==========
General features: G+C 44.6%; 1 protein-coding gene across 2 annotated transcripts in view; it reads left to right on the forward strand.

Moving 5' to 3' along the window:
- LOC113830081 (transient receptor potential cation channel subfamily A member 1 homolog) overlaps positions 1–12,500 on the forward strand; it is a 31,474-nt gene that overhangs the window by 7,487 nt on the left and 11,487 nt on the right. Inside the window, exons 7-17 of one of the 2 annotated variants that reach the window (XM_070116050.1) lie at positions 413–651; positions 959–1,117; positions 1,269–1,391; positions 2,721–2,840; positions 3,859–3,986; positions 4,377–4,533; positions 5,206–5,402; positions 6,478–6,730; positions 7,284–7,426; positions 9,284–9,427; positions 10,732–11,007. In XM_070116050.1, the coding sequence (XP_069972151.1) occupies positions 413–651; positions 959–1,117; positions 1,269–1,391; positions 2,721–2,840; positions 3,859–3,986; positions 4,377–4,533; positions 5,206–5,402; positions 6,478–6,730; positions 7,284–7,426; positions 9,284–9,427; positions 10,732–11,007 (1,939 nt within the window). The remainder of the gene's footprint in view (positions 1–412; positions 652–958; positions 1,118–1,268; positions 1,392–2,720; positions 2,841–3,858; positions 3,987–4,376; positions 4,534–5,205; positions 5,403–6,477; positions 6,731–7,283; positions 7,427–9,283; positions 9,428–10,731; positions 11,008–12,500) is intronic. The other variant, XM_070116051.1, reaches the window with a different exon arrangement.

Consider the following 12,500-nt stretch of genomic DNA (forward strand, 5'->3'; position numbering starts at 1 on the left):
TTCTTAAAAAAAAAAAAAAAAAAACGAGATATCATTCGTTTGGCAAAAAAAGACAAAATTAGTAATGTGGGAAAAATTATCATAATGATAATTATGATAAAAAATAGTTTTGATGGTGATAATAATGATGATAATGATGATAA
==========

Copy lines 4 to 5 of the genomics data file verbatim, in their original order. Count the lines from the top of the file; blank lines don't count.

Consider the following 12,500-nt stretch of genomic DNA (forward strand, 5'->3'; position numbering starts at 1 on the left):
TTCTTAAAAAAAAAAAAAAAAAAACGAGATATCATTCGTTTGGCAAAAAAAGACAAAATTAGTAATGTGGGAAAAATTATCATAATGATAATTATGATAAAAAATAGTTTTGATGGTGATAATAATGATGATAATGATGATAA